Lott Introduces Katrina Insurance
From Sen. Trent Lott - 10/27/05 - GCN
With thousands of Mississippi Coast homeowners without flood insurance, U.S. Senator Trent Lott of Mississippi Thursday introduced in the U.S. Senate a bill to enable Katrina victims whose homes were not covered by flood insurance to retroactively buy into the federally-subsidized flood insurance program.
“I would prefer that the insurance industry step up to the plate,” Senator Lott said. “But I will pursue every avenue for those Mississippians who have lost their homes, who did not have flood insurance because they did not live in a flood plain, but who are being denied coverage by their insurance companies. I am taking the shotgun approach to the insurance question. This is just one of several paths I’m pursuing to relieve those who have suffered damage and who are getting little or no support from their insurance company. I know there’s been a lot of debate about whether this is the absolute best solution, but we must pursue every potential way to bring Katrina’s victims more relief, including this one.”
The bill introduced today is a companion to the measure introduced by Congressman Gene Taylor of Mississippi in the U.S. House as the “Hurricane Katrina and Hurricane Rita Flood Insurance Buy-In Act.” The bill:
* Instructs the Director of the Federal Emergency Management Agency (FEMA) to make flood insurance coverage available for eligible structures (but not their contents) for flooding resulting from Hurricane Katrina or Hurricane Rita;
* Limits eligibility to structures located in an area not subject to the mandatory purchase requirements of the national flood insurance program, and which were not covered by such insurance at the time of the hurricanes, but were covered for wind or windstorm damage by an insurance policy.
* Limits the amount of a claim that can be paid to the lesser of the maximum coverage the property is eligible for under the national flood insurance program and the amount for which the property is insured against wind or windstorm damage.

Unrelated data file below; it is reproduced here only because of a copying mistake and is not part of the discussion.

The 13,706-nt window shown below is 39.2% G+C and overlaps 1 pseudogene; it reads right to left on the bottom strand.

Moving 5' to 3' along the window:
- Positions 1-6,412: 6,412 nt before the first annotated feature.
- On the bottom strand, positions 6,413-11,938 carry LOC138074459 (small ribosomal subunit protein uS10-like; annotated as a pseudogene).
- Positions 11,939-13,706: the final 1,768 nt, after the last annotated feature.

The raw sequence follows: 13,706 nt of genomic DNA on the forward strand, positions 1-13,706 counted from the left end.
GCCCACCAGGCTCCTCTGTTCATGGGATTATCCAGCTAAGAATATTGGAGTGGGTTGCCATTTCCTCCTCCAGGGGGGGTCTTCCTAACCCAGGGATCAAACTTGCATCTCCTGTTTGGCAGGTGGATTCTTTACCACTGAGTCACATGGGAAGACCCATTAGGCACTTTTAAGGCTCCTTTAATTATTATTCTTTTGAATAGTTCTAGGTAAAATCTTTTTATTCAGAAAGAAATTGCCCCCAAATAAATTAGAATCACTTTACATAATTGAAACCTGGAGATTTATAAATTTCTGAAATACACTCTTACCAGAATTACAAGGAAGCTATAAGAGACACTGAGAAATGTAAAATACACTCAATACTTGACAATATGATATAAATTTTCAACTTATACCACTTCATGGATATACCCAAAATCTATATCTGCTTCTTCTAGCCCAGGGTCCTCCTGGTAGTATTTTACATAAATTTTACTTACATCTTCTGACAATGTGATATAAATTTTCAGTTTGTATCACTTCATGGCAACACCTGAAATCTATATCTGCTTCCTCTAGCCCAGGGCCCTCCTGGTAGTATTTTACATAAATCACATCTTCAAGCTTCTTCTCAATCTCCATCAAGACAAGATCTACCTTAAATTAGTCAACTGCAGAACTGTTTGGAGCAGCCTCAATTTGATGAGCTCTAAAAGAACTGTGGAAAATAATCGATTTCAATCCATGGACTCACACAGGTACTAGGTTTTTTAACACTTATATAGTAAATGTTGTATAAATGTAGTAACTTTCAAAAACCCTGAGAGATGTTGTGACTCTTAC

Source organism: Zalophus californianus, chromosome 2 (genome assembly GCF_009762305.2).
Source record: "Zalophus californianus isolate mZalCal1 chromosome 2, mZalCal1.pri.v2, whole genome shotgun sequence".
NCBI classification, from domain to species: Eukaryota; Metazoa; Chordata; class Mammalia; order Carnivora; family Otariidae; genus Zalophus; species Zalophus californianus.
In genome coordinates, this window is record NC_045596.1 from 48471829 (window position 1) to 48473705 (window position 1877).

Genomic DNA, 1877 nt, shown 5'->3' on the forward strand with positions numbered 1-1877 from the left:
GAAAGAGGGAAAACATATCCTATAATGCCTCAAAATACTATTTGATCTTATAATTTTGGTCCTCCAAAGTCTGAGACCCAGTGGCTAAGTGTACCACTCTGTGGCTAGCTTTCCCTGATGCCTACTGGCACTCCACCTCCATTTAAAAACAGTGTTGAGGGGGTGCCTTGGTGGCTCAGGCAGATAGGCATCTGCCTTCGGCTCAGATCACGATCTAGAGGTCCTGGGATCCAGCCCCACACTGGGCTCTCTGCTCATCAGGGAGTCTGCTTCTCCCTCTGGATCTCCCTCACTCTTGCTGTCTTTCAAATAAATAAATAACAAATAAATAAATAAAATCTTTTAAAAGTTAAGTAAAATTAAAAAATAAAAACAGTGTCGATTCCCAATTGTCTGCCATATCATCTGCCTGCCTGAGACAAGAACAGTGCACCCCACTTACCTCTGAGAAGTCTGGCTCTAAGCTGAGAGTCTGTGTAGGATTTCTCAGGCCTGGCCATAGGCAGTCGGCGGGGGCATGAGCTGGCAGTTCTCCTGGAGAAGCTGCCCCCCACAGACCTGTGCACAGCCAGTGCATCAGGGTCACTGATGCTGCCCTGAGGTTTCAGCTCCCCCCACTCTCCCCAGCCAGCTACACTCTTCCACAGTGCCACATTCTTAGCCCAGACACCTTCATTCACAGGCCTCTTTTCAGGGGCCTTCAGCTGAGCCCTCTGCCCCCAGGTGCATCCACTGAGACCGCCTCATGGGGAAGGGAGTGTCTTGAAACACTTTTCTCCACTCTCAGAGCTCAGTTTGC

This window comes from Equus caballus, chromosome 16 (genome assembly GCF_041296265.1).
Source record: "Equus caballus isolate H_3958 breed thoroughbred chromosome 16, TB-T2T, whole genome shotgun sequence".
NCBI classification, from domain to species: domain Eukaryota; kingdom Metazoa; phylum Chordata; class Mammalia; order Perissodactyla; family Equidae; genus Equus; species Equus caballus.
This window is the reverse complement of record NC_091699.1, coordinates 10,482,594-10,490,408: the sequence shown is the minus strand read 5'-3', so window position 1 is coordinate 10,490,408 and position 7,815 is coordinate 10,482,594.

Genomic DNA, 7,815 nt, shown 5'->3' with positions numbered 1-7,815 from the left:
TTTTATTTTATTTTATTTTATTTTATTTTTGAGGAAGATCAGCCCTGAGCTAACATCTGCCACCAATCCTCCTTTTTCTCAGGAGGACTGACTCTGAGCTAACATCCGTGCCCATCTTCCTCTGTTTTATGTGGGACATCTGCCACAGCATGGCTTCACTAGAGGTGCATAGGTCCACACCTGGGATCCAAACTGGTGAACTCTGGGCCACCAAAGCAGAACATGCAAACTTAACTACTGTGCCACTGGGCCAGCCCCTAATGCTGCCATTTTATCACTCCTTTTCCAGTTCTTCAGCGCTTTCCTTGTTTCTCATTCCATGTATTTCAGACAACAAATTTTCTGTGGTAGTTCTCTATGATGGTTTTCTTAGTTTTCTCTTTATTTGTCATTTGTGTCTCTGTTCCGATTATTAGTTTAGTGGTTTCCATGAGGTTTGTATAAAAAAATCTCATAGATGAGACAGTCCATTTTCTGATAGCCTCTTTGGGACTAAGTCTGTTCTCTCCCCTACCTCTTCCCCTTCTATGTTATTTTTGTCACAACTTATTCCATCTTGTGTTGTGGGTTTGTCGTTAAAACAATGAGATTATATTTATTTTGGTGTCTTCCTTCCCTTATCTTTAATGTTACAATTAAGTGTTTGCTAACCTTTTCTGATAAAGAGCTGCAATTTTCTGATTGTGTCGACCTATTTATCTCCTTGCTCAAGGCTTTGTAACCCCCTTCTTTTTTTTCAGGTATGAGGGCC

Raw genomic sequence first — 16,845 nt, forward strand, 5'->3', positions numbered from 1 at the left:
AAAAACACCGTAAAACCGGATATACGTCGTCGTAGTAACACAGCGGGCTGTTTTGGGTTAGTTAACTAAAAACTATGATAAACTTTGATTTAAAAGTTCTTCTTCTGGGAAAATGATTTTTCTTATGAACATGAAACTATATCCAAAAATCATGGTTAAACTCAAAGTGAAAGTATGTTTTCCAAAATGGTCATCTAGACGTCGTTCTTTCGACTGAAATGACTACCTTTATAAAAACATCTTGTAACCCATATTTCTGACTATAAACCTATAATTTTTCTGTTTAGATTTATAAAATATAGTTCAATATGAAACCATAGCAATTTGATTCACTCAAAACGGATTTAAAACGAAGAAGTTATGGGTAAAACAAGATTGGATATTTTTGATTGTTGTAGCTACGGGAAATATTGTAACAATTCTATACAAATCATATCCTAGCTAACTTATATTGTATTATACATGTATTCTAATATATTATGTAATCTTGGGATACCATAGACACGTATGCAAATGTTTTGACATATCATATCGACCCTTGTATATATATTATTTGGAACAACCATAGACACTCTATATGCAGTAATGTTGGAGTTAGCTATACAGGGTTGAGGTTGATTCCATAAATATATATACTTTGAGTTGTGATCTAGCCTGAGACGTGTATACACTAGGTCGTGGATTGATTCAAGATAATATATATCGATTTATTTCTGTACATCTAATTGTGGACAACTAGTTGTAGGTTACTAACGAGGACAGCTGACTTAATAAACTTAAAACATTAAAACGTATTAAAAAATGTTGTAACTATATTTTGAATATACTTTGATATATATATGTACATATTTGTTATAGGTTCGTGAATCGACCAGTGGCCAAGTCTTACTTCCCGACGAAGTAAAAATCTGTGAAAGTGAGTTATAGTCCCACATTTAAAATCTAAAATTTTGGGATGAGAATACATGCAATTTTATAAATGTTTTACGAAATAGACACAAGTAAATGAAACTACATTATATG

* Prescribes that the owner of the structure shall pay premiums equal to 105 percent of what the owner would have been required to pay into the national flood insurance program for 10 years;
* Requires structures covered under this program to maintain enrollment in the national flood insurance program and prohibits FEMA from considering the payments made or premiums collected under this program when setting future national flood insurance program premiums for the structure.
Despite introducing the bill in the Senate, Senator Lott said he would prefer to see private insurers absorb most of the flood-cost burden, and he implored insurers to do more.
“This emergency is unprecedented and is requiring private citizens, local, federal and state governments and the private sector to go above and beyond anything previously envisioned or expected,” Senator Lott continued. “Insurers should exude that same level of commitment. The squabble over whether damage was caused by wind or water doesn’t help homeowners. Hurricanes are wind. In almost every case, inside or outside the flood zone, there is going to be a certain amount of damage caused by hurricane winds. Insurers, regulators and all those involved should recognize this and explore every potential way to make just compensation to those who suffered catastrophic damage.”
In addition to this bill, Senator Lott is exploring other promising legislation to help homeowners without coverage, including a proposal in the Senate Homeland Security and Government Affairs Committee that will provide individuals with more individual FEMA assistance.
S. 1777, now in the Senate Homeland Security and Government Affairs Committee, would waive the $26,200 per disaster declaration cap on individual assistance for Hurricane Katrina. It would further waive the $5,000 sub-cap on home repair and $10,500 cap on home replacement for Katrina victims qualifying for individual assistance.
While the provision does not differentiate between those who did or didn’t have flood insurance, other statutes prohibit double-dipping for the individual assistance and flood insurance programs and private insurance.